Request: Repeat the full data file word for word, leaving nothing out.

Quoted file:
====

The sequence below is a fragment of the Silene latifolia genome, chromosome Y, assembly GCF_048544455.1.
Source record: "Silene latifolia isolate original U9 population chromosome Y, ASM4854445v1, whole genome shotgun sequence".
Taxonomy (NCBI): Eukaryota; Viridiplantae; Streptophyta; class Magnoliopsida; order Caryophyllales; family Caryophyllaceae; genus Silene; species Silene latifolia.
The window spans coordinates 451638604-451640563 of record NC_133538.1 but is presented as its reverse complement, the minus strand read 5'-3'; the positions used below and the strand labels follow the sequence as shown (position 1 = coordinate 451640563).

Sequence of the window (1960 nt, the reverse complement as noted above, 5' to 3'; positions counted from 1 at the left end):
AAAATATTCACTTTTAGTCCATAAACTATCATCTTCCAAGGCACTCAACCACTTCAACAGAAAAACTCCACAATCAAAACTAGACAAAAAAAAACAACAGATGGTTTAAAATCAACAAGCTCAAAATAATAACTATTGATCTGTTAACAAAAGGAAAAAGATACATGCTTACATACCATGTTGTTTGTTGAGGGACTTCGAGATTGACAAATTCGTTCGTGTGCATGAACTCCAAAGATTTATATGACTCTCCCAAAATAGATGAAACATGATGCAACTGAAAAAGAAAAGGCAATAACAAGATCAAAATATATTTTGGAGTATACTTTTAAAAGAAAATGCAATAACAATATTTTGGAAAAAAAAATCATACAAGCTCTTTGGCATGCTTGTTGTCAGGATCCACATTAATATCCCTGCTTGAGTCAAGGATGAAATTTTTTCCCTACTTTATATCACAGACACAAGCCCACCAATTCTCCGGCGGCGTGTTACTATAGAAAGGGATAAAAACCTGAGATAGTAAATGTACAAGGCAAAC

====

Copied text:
The sequence below is a fragment of the Silene latifolia genome, chromosome Y, assembly GCF_048544455.1.
Source record: "Silene latifolia isolate original U9 population chromosome Y, ASM4854445v1, whole genome shotgun sequence".
Taxonomy (NCBI): Eukaryota; Viridiplantae; Streptophyta; class Magnoliopsida; order Caryophyllales; family Caryophyllaceae; genus Silene; species Silene latifolia.
The window spans coordinates 451638604-451640563 of record NC_133538.1 but is presented as its reverse complement, the minus strand read 5'-3'; the positions used below and the strand labels follow the sequence as shown (position 1 = coordinate 451640563).

Sequence of the window (1960 nt, the reverse complement as noted above, 5' to 3'; positions counted from 1 at the left end):
AAAATATTCACTTTTAGTCCATAAACTATCATCTTCCAAGGCACTCAACCACTTCAACAGAAAAACTCCACAATCAAAACTAGACAAAAAAAAACAACAGATGGTTTAAAATCAACAAGCTCAAAATAATAACTATTGATCTGTTAACAAAAGGAAAAAGATACATGCTTACATACCATGTTGTTTGTTGAGGGACTTCGAGATTGACAAATTCGTTCGTGTGCATGAACTCCAAAGATTTATATGACTCTCCCAAAATAGATGAAACATGATGCAACTGAAAAAGAAAAGGCAATAACAAGATCAAAATATATTTTGGAGTATACTTTTAAAAGAAAATGCAATAACAATATTTTGGAAAAAAAAATCATACAAGCTCTTTGGCATGCTTGTTGTCAGGATCCACATTAATATCCCTGCTTGAGTCAAGGATGAAATTTTTTCCCTACTTTATATCACAGACACAAGCCCACCAATTCTCCGGCGGCGTGTTACTATAGAAAGGGATAAAAACCTGAGATAGTAAATGTACAAGGCAAAC